FIG. 5 is an enlarged end elevational view of the perforating tool which is shown in the upper portion of FIG. 1.
Referring first to FIG. 1, there is shown a portion of a perforating apparatus which serves to make spaced-apart rows of transversely extending perforations 3 (e.g., slits, slots or holes) in a running web 4 of paper or the like. The web 4 is caused to advance through the nip of a driven substantially cylindrical holder 1 and a parallel counterroller or anvil 2 which may but need not be driven. The directions in which the holder 1 and the counterroller 2 rotate when the perforating apparatus is in use (i.e., when the web 4 advances in the direction of arrow C) are respectively indicated by arrows A and B.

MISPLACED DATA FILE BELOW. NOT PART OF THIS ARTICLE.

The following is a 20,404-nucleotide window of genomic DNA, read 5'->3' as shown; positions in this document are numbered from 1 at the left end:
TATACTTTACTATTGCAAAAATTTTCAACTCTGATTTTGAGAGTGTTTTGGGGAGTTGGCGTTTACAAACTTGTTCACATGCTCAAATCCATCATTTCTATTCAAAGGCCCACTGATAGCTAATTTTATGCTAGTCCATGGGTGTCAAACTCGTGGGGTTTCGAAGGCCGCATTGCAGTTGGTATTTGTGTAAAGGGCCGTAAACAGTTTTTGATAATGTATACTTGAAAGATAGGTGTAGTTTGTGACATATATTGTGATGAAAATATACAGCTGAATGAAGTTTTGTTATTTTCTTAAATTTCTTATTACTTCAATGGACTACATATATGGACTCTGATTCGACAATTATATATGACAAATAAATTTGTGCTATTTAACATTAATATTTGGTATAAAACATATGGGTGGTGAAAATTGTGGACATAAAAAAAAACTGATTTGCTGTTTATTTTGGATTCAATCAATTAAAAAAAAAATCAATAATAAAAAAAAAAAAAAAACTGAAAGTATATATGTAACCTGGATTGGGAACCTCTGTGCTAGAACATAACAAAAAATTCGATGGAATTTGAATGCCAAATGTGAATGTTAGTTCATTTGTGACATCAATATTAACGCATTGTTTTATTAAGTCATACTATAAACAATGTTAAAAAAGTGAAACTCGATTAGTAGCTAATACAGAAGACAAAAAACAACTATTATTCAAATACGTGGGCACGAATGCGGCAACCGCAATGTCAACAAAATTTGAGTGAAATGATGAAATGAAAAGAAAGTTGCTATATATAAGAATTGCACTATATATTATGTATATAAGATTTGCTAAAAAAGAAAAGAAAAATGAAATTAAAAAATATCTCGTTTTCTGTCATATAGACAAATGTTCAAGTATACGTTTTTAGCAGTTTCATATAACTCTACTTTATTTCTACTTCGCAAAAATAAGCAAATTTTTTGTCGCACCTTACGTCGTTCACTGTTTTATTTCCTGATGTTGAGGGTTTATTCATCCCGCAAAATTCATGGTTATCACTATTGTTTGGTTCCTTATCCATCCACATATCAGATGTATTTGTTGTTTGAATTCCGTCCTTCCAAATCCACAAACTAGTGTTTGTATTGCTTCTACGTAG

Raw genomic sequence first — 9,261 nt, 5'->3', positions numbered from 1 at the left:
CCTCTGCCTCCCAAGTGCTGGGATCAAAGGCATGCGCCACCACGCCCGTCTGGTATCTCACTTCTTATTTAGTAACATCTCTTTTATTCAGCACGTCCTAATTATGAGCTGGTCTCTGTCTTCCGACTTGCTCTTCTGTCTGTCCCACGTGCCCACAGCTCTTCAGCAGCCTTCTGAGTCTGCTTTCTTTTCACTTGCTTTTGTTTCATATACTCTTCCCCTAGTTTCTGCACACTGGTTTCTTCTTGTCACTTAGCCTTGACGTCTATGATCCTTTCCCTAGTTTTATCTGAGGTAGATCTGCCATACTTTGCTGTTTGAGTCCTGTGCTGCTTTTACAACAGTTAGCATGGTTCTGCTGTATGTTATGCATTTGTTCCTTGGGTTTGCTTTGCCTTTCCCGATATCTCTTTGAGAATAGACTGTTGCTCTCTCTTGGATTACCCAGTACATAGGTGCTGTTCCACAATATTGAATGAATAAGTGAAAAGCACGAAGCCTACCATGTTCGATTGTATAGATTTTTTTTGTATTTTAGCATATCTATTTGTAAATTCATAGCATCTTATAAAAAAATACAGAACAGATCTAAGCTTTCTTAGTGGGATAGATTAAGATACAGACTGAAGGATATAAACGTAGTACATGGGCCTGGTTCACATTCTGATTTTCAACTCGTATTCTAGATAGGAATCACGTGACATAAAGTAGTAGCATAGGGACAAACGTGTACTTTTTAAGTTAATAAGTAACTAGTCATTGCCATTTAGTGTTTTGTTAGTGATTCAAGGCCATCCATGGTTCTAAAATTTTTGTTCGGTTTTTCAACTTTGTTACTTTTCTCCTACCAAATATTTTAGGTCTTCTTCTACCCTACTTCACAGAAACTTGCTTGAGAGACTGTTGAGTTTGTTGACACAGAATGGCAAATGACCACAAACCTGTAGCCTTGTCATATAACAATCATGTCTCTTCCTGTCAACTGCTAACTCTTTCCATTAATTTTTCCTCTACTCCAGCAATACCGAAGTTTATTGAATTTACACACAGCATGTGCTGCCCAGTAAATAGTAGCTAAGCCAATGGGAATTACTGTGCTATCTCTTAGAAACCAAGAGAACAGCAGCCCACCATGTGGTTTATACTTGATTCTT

The holder 1 supports a separable perforating blade 5 (hereinafter called blade for short) which can consist of spring steel and is installed in a substantially semisegmental recess 9 machined into the periphery of the holder 1 (see FIG. 5). The latter has a radially extending shoulder 10 against which the corresponding side face of the blade 5 abuts, and the other side face of the blade 5 is urged toward the shoulder 10 by several equidistant screws 12 which mesh with an axially parallel projection or rib 11 of the holder 1 and whose tips bear against one or more inserts 13 which, in turn, abut against the other side face of the blade. As can be seen in FIG. 2, the blade 5 has a first longitudinal edge face 5b which has a row of perforating teeth 6 extending beyond the peripheral surface of the holder 1, and a second longitudinal edge face 5a which abuts against a second shoulder 10a in the recess 9 of the holder 1 when the blade 5 is properly installed and held by the insert or inserts 13. The number and configuration of perforations in the rows of perforations 3 in the web 4 depends on the number and configuration of perforating teeth 6 at the edge face 5b of the blade 5.